This is the power of demographics. This is the power of data mining.

Your choice of car shouldn't tell us anything about what sort of neighborhood you'd like to live in, or who you will vote for in the next election. The kind of clothing you wear should have no influence at all on the kind of wine you prefer. But it does.

I don't know which came first, the car or the townhouse, but the co-incidence of the two is unmistakeable.

This matters. It matters because the marketers at the townhouse ought to seriously consider a co-promotion with certain car dealers, and it matters because it opens a window for marketers. If people who buy novels also buy red wine, marketing your red wine in a bookstore might not be so dumb.

If you're marketing a product or service in a cluttered marketplace, it may cost too much or be too difficult to reach the right person at the right time. Marketing red wine in a bar is intellectually compelling, but awfully expensive. But if you understand the data mining implications of the other habits of your typical prospect, you can reach those people somewhere else or sometime else.

For example, when I do a search on "grey toyota new york", there is plenty of unsold Google inventory, which means you can buy clicks here really cheap. So why not run an ad that says,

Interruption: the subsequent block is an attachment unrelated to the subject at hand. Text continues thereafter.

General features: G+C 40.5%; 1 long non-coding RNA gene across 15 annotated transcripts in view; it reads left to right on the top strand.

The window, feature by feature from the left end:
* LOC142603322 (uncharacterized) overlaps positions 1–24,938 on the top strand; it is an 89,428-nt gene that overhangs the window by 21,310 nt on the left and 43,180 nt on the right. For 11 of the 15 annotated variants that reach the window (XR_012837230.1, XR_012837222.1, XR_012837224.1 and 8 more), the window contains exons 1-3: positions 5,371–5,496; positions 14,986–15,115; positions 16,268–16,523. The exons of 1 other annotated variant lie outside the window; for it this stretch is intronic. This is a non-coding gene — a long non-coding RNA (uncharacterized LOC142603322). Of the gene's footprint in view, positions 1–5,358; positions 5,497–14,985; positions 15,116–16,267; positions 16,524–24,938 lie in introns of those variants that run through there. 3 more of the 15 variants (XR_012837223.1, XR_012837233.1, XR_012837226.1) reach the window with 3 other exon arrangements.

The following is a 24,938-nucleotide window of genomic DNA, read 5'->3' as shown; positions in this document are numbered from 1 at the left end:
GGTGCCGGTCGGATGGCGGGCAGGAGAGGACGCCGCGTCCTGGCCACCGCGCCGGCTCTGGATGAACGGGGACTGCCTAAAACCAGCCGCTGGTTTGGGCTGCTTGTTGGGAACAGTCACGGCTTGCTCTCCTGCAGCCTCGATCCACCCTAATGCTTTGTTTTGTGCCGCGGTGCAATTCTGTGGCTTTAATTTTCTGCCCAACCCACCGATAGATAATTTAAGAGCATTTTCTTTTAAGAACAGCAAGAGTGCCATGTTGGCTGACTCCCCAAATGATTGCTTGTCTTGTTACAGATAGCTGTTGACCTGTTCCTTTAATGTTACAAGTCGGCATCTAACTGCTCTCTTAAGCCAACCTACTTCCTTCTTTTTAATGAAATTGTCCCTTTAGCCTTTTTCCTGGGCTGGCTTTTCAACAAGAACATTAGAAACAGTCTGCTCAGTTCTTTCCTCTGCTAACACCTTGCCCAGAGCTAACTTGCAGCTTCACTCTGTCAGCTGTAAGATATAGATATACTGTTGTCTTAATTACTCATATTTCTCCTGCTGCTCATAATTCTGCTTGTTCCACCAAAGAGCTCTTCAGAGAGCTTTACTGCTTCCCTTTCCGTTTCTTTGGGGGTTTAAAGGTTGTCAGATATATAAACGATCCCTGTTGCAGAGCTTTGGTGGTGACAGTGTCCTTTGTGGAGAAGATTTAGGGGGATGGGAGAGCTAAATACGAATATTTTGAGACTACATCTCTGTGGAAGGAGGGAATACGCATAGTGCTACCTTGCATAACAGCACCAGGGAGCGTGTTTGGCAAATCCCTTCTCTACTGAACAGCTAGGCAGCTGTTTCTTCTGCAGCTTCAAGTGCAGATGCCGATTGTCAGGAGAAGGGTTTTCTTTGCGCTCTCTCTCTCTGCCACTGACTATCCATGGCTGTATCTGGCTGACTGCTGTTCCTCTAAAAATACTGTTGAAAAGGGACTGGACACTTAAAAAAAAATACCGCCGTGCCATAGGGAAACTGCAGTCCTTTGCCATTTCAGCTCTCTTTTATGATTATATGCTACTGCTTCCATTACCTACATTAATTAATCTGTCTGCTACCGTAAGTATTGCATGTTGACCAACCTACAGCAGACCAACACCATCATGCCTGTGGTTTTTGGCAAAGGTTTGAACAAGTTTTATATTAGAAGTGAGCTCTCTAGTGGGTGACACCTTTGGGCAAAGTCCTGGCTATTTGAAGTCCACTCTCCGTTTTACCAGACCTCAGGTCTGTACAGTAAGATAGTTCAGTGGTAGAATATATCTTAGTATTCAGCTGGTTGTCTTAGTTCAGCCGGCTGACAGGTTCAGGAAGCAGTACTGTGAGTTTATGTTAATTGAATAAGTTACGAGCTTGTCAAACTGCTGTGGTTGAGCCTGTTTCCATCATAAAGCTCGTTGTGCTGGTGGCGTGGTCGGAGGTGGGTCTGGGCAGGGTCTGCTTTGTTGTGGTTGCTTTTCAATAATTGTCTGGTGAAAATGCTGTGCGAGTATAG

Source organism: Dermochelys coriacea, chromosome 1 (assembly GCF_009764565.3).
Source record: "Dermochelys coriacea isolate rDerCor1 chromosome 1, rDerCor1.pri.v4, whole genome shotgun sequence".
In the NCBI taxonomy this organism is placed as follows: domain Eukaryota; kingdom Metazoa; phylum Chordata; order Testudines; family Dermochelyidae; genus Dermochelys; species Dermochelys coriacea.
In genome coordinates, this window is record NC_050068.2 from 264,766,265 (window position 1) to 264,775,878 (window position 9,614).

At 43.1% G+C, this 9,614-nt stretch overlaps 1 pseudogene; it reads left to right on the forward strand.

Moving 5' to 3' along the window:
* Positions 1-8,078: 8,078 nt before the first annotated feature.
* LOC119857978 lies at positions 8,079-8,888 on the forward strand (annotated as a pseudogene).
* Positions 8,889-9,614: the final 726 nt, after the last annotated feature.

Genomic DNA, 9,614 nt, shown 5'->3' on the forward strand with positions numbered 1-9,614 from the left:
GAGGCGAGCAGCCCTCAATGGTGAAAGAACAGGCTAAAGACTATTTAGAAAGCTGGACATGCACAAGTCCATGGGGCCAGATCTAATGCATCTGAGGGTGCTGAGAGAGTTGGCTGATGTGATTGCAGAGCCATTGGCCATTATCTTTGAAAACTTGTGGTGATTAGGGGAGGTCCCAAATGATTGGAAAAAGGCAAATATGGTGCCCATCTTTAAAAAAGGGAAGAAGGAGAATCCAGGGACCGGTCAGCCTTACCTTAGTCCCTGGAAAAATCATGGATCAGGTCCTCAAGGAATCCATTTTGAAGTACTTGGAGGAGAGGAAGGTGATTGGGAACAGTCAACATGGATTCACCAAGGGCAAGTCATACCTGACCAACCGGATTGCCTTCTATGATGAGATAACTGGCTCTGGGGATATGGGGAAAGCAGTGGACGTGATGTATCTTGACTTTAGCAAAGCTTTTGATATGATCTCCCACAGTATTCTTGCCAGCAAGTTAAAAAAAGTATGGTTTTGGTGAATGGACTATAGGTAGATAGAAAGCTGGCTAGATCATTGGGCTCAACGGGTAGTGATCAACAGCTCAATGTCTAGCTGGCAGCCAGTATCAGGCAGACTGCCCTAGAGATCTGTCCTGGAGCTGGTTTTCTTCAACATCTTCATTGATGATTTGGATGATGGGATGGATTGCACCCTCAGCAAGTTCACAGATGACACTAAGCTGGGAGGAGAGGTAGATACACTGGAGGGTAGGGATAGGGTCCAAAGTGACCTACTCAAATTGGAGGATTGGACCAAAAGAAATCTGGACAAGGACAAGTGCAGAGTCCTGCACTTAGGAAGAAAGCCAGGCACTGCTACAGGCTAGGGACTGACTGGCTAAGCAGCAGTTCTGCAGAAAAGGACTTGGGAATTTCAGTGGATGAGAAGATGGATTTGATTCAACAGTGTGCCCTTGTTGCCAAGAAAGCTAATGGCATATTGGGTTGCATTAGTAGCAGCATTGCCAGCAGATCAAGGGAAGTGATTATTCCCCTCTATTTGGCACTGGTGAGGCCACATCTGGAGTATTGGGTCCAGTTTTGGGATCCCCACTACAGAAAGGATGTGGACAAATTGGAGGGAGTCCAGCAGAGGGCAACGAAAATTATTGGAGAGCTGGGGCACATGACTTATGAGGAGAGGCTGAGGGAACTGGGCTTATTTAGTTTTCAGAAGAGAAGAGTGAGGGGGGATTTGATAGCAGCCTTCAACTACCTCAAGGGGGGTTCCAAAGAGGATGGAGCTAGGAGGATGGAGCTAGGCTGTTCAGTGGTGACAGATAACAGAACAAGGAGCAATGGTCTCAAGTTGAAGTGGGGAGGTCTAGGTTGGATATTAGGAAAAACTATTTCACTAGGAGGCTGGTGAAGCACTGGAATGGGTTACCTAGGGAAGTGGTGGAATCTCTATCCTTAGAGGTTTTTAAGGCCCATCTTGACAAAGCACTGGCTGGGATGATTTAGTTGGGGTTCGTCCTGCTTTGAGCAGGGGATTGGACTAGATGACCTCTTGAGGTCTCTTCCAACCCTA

This violates some of the precepts of permission marketing. It's not anticipated. But it is likely to be personal and relevant, and even better, you don't pay unless someone clicks.

Will this work for you? I have no idea. The chances that you'll find the perfect match are unlikely. But if you do, the pay off can be significant.

I'm not a doctor, but I play one on TV

Marcuswelby Linda McCartney, beloved dead vegetarian, has a line of frozen entrees at my local market.

Robert Ludlum, well-known dead thriller writer, now has a new novel out. (the fine print on the copyright page says that someone else wrote it, but not who--I'm not sure if the McCartney entree mentions whether or not Linda cooked it from beyond...)

If you're a famous chef, that means you're not really a chef any more. You're a TV personality/entrepreneur.